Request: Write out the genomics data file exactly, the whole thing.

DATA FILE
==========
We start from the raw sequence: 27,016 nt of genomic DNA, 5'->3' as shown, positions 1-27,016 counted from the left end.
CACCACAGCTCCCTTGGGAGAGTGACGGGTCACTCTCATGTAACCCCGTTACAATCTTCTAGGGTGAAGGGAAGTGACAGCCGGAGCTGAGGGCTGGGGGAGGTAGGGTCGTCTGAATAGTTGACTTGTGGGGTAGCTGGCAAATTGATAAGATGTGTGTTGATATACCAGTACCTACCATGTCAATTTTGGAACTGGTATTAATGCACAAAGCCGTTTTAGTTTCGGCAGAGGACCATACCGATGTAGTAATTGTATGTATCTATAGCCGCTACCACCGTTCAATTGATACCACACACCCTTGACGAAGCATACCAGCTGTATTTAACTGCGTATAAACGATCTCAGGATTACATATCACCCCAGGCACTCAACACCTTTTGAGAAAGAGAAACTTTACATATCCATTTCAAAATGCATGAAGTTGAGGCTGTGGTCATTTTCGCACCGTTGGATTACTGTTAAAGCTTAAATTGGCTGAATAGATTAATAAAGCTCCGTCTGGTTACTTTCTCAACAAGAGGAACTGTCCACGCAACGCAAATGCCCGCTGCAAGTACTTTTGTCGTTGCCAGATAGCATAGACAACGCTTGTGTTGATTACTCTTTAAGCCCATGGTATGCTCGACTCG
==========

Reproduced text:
We start from the raw sequence: 27,016 nt of genomic DNA, 5'->3' as shown, positions 1-27,016 counted from the left end.
CACCACAGCTCCCTTGGGAGAGTGACGGGTCACTCTCATGTAACCCCGTTACAATCTTCTAGGGTGAAGGGAAGTGACAGCCGGAGCTGAGGGCTGGGGGAGGTAGGGTCGTCTGAATAGTTGACTTGTGGGGTAGCTGGCAAATTGATAAGATGTGTGTTGATATACCAGTACCTACCATGTCAATTTTGGAACTGGTATTAATGCACAAAGCCGTTTTAGTTTCGGCAGAGGACCATACCGATGTAGTAATTGTATGTATCTATAGCCGCTACCACCGTTCAATTGATACCACACACCCTTGACGAAGCATACCAGCTGTATTTAACTGCGTATAAACGATCTCAGGATTACATATCACCCCAGGCACTCAACACCTTTTGAGAAAGAGAAACTTTACATATCCATTTCAAAATGCATGAAGTTGAGGCTGTGGTCATTTTCGCACCGTTGGATTACTGTTAAAGCTTAAATTGGCTGAATAGATTAATAAAGCTCCGTCTGGTTACTTTCTCAACAAGAGGAACTGTCCACGCAACGCAAATGCCCGCTGCAAGTACTTTTGTCGTTGCCAGATAGCATAGACAACGCTTGTGTTGATTACTCTTTAAGCCCATGGTATGCTCGACTCG